It seems to derive from the Old Irish for “in the belly,” although a medieval glossary said it meant “ewe’s milk.” Either way, its association with the burgeoning new life of spring is clear.

It’s still cold. It’s still dark, but signs of spring are increasingly everywhere, from the trembling, delicate snowdrops, to the shivering catkins on the hazel and the buds on the blossom trees.

It is the time of the Maiden.

Not surprising that the saints most strongly associated with early February are Bridget and Agatha, Bridget — often now called by the Irish form of her name, Brigid — on the first, Agatha on the fifth.

It is Brigid who has become most associated now with Imbolc — though not the saint. The Goddess who lies behind her. The great Irish Brigid, so beloved in Ireland in pre-Christian times that instead of trying to eradicate her worship, the Christians turned her into a sixth-century saint.

She is equally revered among many modern Pagans, especially Wiccans and Druids.

Many Christians — particularly Catholics — still contend  that the saint just happened to share the same name as Pagan Ireland’s favorite Goddess, that she just happened to found her monastery on the site of Bridget’s cult center in Kildare, and just happened to have a thing for fire, etc.

Similarly, the widespread nature of St. Bridget’s cult in England and Wales is often ascribed to the spread of the cult from Ireland when — although the form “Bridget” is Irish — her worship in the British Isles is probably much older; Bridget and the famous Brythonic Goddess Brigantia are almost
certainly the same deity.

The form Bridget developed from Brigitta, a Latinized form of the Medieval Irish Brigit and Brigid. It derives ultimately from the Common Celtic *brig-/brigant- “high,” or *briga- “might” and “power” combined with the Irish fem. suffix –ait. This has become Brighid in Modern Irish Gaelic. The variants Bríd and Bríde are also used.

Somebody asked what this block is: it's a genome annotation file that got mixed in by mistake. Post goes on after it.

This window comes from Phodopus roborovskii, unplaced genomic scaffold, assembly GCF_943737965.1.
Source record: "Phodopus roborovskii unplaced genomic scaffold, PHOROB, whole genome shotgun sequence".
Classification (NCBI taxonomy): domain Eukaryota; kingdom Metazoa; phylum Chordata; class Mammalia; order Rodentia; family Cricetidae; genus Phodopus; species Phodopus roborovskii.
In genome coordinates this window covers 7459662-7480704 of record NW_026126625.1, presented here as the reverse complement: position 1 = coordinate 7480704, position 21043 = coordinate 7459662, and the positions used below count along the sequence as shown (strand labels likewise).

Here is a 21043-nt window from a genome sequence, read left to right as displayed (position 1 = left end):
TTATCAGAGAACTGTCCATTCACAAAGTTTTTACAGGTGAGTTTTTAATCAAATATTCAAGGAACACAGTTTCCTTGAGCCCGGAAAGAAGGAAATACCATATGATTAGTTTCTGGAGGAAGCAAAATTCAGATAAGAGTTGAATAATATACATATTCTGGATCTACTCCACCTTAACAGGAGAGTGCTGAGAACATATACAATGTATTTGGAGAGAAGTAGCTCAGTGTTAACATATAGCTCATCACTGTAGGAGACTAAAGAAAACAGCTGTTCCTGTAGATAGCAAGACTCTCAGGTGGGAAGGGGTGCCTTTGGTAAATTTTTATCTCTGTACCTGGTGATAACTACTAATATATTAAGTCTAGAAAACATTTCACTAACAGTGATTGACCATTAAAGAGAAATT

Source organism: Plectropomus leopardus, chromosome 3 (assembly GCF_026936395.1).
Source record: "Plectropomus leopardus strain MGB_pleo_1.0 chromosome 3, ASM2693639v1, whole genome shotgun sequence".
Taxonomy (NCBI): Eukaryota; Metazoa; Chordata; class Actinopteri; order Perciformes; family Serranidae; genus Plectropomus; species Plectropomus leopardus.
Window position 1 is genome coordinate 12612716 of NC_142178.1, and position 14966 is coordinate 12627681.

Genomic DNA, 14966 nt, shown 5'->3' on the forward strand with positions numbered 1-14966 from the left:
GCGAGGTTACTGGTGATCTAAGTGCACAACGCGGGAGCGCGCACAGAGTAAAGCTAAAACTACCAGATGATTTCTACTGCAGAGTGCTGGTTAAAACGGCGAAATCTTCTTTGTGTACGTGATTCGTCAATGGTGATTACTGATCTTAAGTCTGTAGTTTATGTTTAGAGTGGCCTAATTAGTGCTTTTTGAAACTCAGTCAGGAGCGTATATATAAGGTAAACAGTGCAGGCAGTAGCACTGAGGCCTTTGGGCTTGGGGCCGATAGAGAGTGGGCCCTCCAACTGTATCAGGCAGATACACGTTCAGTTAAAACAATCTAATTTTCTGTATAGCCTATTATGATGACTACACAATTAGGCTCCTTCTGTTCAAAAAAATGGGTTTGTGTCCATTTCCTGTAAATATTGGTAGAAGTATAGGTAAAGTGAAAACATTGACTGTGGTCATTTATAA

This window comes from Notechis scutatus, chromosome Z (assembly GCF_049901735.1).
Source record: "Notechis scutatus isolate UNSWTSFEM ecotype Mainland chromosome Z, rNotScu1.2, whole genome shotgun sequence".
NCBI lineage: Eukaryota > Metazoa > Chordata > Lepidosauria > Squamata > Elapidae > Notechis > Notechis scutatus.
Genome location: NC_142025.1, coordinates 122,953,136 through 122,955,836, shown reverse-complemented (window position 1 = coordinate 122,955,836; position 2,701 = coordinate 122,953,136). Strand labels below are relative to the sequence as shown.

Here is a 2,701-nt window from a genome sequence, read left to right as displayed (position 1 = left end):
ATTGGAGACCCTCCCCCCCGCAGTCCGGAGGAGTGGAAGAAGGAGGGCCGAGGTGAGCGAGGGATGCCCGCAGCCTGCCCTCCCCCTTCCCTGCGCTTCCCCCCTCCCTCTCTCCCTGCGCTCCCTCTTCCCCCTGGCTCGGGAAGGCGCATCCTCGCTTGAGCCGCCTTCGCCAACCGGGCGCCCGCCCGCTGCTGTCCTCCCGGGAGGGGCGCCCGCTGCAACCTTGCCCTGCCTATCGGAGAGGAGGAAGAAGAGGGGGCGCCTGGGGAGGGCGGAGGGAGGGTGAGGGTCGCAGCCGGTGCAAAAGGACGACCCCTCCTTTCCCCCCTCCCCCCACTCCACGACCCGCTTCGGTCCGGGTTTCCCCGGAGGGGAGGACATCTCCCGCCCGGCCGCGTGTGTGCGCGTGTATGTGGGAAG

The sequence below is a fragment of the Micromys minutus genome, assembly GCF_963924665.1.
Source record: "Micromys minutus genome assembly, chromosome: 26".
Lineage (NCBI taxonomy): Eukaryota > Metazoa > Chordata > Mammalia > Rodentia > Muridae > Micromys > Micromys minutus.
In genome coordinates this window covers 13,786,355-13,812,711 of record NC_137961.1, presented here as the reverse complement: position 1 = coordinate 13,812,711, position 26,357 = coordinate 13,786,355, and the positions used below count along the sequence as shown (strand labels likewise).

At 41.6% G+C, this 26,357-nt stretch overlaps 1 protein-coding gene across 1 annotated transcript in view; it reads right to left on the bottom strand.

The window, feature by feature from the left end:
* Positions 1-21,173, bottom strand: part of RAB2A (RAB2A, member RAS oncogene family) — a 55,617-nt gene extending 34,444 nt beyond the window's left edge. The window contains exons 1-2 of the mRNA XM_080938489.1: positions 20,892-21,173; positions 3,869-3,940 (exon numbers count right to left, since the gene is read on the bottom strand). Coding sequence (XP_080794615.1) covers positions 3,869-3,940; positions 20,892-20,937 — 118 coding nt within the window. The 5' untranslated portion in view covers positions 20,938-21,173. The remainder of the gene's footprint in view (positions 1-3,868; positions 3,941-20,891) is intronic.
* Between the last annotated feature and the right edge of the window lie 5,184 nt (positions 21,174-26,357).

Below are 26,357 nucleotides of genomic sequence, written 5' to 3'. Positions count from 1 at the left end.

In England and Wales, Bride and Bryde  were also commonly used in the Middle Ages, surviving in place names such as Bridewell.

Bridie — an Anglicized form of Bríde — is not uncommonly heard in Pagan circles too.

Bridget is found as a given name in England from the fourteenth century. In Ireland it wasn’t actually used until the seventeenth; it was considered
too sacred for everyday use in previous centuries (so much for the saint just happening to share the Goddess’s name!).

In the nineteenth century, the pet-form Biddy was so common in Ireland that it became a nickname for an Irishwoman (in the same way Paddy was used for an Irishman). It has lost this meaning now, but “old biddy” is still used in Britain as a mild slang term for an old woman.

Many wonderful old traditions surround Imbolc and St Bridget’s. One of it’s other names — Candlemas — comes from the tradition of making and blessing candles at St Bridget’s; the connection between candles and Brigid’s fires is obvious.

In Ireland, the tradition of making a Brigid’s Bed has survived until modern time in some parts; women and girls make a corn dolly, and a bed for her to lie on beside the fire. They then keep a vigil on the the eve of St Bridget’s, and the men visit to pay Bridget their respect.

In the morning, the dolly is sometimes taken round the village from door-to-door, a bit like a guy on Bonfire Night in England.

Due to the believe that Brigid goes abroad on Imbolc eve, clothes are sometimes placed outdoors for her to bless as she passes.

Candles are often placed in all the windows to welcome her.

But probably best-known is the Brigid Cross, with it’s four spokes, it almost certainly is a vestige of the Pagan Celtic sun-wheel. Generally woven from straw or rushes, they are placed in the chimney as a protection against fire. Although the general tradition was that they were renewed each year, with the old burnt on Imbolc fire, old ones are not uncommonly found forgotten up the chimneys of old Irish houses.